A preliminary archeological investigation was conducted in 2008 at Roberts Cemetery near Troy, Texas, as part of the Texas Department of Transportation’s planned expansion of Interstate Highway 35. Mechanical trenching discovered one unmarked grave near the highway right of way, and this led to an extensive mechanical search of the eastern edge of the cemetery in 2012. Following the removal of the southbound access road and thick layer of artificial fill, five additional unmarked graves were discovered. Of the six unmarked graves, two are located in the cemetery property and were left in place, but the four burials inside the highway right of way were exhumed. They were reinterred in a nearby plot in Roberts Cemetery.
Analyses of the mortuary items and skeletal remains indicate that the three adult males and one child were interred between 1895 and the late 1930s. DNA analyses were used to try and match the four interred individuals with possible living relatives, but the results were negative or inconclusive. Archival research provided historical context for Roberts Cemetery and defined the sequence of road expansions that impacted the east side of the cemetery in the twentieth century.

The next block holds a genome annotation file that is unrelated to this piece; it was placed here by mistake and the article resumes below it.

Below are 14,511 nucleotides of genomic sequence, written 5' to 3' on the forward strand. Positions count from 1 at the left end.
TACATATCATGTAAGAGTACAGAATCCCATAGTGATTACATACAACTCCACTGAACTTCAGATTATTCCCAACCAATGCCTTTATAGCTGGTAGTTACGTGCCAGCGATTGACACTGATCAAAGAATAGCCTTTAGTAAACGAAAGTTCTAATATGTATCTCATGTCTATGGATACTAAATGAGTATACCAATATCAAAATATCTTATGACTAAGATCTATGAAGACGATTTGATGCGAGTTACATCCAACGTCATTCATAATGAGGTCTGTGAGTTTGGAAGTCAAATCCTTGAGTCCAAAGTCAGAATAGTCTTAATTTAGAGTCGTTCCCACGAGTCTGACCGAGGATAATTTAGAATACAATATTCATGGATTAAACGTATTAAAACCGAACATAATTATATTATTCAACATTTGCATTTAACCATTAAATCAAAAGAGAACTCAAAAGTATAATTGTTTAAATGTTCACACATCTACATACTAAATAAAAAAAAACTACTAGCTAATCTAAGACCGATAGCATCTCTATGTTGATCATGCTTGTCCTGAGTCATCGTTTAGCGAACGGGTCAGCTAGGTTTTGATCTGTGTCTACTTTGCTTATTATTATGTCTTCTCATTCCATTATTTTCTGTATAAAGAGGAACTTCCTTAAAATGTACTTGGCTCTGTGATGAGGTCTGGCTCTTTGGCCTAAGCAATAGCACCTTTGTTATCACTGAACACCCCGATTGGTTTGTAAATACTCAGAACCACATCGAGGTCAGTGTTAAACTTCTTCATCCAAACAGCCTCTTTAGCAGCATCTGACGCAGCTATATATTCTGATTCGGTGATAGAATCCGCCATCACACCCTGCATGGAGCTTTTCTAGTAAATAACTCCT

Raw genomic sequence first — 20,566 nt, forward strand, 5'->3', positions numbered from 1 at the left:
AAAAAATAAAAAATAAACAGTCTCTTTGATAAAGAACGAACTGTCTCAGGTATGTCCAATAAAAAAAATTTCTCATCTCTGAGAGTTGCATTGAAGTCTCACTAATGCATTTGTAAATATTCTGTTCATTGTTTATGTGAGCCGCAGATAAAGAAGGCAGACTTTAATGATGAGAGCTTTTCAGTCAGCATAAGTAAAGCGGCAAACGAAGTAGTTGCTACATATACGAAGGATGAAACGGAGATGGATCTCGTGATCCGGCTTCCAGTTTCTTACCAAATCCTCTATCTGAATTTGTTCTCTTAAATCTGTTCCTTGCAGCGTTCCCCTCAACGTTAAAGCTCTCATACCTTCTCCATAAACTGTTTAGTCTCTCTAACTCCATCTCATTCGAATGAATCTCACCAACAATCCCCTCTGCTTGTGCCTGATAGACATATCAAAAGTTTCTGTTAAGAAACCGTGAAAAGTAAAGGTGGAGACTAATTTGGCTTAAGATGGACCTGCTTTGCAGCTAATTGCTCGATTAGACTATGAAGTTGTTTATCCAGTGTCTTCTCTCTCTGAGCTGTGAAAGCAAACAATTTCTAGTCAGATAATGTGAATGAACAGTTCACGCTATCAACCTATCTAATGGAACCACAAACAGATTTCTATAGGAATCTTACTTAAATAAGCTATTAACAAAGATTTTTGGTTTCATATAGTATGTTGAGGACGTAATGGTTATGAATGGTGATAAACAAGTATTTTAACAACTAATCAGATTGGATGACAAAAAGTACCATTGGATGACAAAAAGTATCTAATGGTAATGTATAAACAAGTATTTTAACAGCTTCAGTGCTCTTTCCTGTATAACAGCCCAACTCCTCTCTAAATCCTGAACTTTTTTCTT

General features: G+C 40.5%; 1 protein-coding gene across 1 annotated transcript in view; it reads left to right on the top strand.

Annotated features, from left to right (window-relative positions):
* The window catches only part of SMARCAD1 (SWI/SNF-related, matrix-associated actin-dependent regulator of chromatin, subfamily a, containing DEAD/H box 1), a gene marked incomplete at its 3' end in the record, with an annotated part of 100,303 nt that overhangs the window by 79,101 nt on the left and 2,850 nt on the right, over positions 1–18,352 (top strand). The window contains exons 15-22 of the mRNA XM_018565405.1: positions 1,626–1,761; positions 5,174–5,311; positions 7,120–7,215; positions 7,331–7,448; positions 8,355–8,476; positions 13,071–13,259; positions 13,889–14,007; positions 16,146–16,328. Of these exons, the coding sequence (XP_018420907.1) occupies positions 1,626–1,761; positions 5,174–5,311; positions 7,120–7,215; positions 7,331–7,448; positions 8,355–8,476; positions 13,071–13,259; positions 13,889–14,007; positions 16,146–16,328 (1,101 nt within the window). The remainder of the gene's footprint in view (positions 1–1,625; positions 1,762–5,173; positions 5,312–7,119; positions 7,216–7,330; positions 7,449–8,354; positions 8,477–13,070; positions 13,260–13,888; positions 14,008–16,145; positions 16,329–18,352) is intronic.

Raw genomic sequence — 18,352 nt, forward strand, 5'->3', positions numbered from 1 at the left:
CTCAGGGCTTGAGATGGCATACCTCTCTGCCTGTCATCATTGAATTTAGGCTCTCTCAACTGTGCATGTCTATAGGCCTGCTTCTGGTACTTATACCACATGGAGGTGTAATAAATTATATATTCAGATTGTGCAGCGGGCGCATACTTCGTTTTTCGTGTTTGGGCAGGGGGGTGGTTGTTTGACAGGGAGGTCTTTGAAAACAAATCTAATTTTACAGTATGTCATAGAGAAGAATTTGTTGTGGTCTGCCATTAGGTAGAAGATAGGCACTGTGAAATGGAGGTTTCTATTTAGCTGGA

This is a work for hire produced for the Texas Department of Transportation (TxDOT), which owns all rights, title, and interest in and to all data and other information developed for this project under its contract with the report producer. The report may be cited and brief passages from this publication may be reproduced without permission provided that credit is given to TxDOT and the firm that produced it. Permission to reprint an entire chapter, section, figures or tables must be obtained in advance from the Supervisor of the Archeological Studies Branch, Environmental Affairs Division, Texas Department of Transportation, 125 East 11th Street, Austin, Texas, 78701
American Material Culture Commons, Archaeological Anthropology Commons, Environmental Studies Commons, Other American Studies Commons, Other Arts and Humanities Commons, Other History of Art, Architecture, and Archaeology Commons, United States History Commons
Tell us how this article helped you.